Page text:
There is a lot to be worried about in these reforms. Mr. Ashcroft's starting point is an assumption - that the BIA administers justice and the delays are denying justice. Having great faith in the competence of his Board members and his Immigration Judges, he is only concerned with their speed, not their accuracy. While speed is certainly a concern of immigration attorneys, at least for me, accuracy is a greater concern. By accuracy, I mean the agencies making the right decisions and conducting proceedings in a fair manner. In far too many cases, the Immigration Judges and BIA make the wrong decisions. In legal matters, the BIA has been reversed with alarming frequency in recent years on very fundamental issues, many regarding the changes in the law in 1996. The BIA has been reversed in the Supreme Court or in the Ninth Circuit in decisions that include mandatory detention, eligibility for 212(c) relief, what is a drug crime, the effect of expungements of drug crimes, and definitions of good moral character and aggravated felony. The Attorney General has been reversed by the Supreme Court in issues that include life-long detention of non-arriving aliens, mandatory detention, and the availability of habeas corpus review. Of course, just because the Justice Department is reversed does not necessarily mean it is wrong - it simply means the Supreme Court and courts of appeals, institutions specialized in statutory and constitutional interpretation, come to different conclusions from the Justice Department about what Congress means when it writes laws and what the Constitution expects of the Justice Department.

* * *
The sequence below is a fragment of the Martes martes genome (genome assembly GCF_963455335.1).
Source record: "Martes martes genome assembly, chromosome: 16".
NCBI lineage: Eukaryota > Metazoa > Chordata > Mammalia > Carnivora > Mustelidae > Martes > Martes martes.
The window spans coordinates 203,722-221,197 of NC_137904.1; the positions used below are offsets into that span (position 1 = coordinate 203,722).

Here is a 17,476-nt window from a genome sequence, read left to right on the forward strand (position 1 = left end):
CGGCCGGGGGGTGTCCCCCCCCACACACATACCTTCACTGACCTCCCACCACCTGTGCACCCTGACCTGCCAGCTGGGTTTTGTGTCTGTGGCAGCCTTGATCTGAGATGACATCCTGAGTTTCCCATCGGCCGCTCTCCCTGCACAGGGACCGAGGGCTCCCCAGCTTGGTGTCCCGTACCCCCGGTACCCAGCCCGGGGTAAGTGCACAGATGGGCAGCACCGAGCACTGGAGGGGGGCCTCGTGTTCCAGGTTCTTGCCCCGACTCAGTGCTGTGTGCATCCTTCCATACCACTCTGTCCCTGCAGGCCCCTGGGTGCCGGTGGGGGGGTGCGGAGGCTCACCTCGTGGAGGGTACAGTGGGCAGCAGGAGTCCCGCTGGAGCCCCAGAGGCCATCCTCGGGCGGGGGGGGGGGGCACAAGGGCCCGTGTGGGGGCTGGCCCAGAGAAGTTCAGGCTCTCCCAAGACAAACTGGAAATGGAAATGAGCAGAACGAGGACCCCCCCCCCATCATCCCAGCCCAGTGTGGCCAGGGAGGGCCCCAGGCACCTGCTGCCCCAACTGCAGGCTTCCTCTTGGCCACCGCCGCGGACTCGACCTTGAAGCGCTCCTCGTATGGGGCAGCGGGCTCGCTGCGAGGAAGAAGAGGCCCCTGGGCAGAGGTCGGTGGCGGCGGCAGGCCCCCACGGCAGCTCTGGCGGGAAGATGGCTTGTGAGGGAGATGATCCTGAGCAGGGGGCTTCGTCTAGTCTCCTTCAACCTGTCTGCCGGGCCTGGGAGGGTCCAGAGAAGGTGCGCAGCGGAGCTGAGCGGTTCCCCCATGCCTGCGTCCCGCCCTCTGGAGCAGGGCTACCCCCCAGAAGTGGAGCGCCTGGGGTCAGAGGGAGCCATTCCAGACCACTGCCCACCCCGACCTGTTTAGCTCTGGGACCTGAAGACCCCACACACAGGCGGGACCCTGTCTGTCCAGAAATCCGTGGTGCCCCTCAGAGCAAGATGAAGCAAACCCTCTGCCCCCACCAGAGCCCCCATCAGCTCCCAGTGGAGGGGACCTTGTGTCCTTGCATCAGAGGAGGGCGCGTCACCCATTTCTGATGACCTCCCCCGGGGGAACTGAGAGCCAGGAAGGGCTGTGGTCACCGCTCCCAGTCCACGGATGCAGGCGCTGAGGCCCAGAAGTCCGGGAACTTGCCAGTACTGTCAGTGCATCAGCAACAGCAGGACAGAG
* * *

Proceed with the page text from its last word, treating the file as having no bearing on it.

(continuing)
Reversals do not only occur in legal issues. Reversals occur frighteningly often in discretionary matters as well - frightening if you believe that wrongful deportations are frightful matters. The 1996 laws may have done away with most discretionary review in removal matters involving crimes (The recent St. Cyr case makes conclusions difficult in this matter.) but judicial review still exists in asylum cases. The circuit courts have been active in disagreeing with the decisions of immigration judges and BIA. It is just such a decision that was the second immigration law occurrence last week. The Ninth Circuit Court of Appeals decision was in Gui v. INS.